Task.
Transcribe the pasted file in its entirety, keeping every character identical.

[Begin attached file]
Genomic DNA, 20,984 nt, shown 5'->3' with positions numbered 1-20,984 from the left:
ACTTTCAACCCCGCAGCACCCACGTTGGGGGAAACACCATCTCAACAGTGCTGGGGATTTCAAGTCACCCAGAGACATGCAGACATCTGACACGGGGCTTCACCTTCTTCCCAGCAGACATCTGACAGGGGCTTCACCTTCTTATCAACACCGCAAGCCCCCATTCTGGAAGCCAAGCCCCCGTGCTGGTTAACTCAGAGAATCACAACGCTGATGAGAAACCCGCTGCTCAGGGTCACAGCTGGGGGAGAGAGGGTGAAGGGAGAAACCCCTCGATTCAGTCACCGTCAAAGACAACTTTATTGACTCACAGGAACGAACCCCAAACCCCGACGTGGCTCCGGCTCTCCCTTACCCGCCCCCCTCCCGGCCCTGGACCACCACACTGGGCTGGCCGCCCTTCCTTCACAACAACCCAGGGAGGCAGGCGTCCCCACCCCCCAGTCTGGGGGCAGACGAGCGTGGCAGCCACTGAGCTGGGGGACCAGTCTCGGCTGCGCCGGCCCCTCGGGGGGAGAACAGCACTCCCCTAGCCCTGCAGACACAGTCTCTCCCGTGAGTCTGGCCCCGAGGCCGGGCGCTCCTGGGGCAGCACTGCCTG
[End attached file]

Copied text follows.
Genomic DNA, 20,984 nt, shown 5'->3' with positions numbered 1-20,984 from the left:
ACTTTCAACCCCGCAGCACCCACGTTGGGGGAAACACCATCTCAACAGTGCTGGGGATTTCAAGTCACCCAGAGACATGCAGACATCTGACACGGGGCTTCACCTTCTTCCCAGCAGACATCTGACAGGGGCTTCACCTTCTTATCAACACCGCAAGCCCCCATTCTGGAAGCCAAGCCCCCGTGCTGGTTAACTCAGAGAATCACAACGCTGATGAGAAACCCGCTGCTCAGGGTCACAGCTGGGGGAGAGAGGGTGAAGGGAGAAACCCCTCGATTCAGTCACCGTCAAAGACAACTTTATTGACTCACAGGAACGAACCCCAAACCCCGACGTGGCTCCGGCTCTCCCTTACCCGCCCCCCTCCCGGCCCTGGACCACCACACTGGGCTGGCCGCCCTTCCTTCACAACAACCCAGGGAGGCAGGCGTCCCCACCCCCCAGTCTGGGGGCAGACGAGCGTGGCAGCCACTGAGCTGGGGGACCAGTCTCGGCTGCGCCGGCCCCTCGGGGGGAGAACAGCACTCCCCTAGCCCTGCAGACACAGTCTCTCCCGTGAGTCTGGCCCCGAGGCCGGGCGCTCCTGGGGCAGCACTGCCTG